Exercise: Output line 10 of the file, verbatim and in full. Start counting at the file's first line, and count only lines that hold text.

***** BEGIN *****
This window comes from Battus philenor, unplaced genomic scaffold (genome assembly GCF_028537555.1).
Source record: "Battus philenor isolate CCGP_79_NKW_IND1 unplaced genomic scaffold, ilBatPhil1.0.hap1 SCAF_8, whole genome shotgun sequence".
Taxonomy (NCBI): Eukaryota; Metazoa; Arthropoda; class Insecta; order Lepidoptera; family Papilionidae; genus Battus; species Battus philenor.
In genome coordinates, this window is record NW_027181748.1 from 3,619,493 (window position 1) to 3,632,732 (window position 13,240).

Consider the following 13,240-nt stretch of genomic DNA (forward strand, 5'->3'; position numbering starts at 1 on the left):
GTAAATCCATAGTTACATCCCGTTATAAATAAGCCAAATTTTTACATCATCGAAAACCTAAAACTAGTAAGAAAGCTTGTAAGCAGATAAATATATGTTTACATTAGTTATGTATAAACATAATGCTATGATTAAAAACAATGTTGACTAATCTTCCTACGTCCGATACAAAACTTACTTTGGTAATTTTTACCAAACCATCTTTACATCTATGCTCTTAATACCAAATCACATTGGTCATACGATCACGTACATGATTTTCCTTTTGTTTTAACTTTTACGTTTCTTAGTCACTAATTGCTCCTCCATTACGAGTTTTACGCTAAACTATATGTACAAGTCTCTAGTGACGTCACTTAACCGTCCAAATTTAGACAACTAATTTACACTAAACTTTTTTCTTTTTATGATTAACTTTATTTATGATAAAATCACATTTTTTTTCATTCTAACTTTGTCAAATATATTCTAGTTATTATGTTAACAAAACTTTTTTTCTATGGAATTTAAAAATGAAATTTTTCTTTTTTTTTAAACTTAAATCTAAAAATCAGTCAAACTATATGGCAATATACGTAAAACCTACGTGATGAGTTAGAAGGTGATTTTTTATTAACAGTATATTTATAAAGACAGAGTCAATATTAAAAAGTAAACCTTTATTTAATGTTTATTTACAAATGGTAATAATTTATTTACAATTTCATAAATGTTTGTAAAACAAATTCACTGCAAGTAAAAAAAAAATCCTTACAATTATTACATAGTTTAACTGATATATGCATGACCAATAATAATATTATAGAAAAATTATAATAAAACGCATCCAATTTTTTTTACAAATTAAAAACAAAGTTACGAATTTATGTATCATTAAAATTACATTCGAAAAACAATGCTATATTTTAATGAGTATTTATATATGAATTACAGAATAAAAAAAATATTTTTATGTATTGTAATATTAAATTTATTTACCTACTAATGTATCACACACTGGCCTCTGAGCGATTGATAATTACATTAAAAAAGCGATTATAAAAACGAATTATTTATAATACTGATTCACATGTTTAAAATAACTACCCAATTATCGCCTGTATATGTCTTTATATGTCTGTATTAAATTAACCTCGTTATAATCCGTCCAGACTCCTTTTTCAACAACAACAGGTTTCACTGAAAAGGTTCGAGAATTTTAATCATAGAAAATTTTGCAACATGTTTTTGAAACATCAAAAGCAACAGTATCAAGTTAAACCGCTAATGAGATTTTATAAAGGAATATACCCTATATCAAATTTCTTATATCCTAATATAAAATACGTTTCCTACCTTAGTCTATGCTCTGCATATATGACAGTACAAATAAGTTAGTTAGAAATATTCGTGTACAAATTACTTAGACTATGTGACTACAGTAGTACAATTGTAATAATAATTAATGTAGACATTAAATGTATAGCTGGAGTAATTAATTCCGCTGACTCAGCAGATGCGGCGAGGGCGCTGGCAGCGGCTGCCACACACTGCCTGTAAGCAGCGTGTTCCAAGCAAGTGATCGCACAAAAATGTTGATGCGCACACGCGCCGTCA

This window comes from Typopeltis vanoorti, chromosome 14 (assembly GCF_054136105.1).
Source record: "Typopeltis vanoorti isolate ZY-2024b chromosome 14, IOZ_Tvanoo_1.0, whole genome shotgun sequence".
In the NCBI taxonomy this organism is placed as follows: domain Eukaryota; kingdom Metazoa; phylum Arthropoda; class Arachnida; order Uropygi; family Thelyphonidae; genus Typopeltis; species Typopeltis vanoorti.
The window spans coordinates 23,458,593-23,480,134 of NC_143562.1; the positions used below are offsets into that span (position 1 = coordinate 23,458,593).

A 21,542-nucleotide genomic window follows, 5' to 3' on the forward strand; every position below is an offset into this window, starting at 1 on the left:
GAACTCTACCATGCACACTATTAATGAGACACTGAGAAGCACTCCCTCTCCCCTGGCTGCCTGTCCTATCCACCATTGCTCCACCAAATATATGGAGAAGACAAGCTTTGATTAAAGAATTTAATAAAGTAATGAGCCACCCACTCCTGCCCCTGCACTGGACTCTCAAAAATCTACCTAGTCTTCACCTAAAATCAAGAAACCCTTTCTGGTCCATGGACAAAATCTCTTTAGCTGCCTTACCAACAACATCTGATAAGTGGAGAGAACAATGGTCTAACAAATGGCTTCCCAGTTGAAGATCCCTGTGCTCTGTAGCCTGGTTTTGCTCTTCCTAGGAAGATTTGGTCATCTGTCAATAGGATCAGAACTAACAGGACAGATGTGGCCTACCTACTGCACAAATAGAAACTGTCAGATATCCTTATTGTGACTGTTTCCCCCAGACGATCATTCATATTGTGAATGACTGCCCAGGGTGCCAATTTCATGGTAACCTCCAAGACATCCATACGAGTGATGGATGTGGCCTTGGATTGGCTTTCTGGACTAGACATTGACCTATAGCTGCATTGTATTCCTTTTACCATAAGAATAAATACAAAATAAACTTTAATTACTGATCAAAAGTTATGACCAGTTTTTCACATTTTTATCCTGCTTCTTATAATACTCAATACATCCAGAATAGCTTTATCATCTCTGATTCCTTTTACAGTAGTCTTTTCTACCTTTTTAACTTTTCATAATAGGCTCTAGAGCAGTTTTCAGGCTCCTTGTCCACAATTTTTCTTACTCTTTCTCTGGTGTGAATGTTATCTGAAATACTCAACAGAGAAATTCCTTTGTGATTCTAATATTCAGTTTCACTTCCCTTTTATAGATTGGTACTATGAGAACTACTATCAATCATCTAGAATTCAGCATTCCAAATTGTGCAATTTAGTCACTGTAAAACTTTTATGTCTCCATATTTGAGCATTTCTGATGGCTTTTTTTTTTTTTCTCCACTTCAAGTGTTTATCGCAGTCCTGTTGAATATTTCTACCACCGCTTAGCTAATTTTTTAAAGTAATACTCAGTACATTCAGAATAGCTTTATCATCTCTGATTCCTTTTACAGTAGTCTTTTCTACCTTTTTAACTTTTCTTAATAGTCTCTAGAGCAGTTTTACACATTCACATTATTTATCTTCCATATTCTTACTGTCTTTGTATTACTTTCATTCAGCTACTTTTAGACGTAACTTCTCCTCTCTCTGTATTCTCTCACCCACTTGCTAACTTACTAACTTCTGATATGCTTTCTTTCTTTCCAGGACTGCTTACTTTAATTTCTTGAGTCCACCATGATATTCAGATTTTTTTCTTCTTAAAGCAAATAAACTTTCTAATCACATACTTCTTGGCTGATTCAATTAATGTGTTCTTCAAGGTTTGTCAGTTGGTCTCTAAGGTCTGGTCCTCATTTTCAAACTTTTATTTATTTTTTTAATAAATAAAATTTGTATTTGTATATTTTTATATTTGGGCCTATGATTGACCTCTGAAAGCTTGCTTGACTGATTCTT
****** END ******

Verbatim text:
The window spans coordinates 23,458,593-23,480,134 of NC_143562.1; the positions used below are offsets into that span (position 1 = coordinate 23,458,593).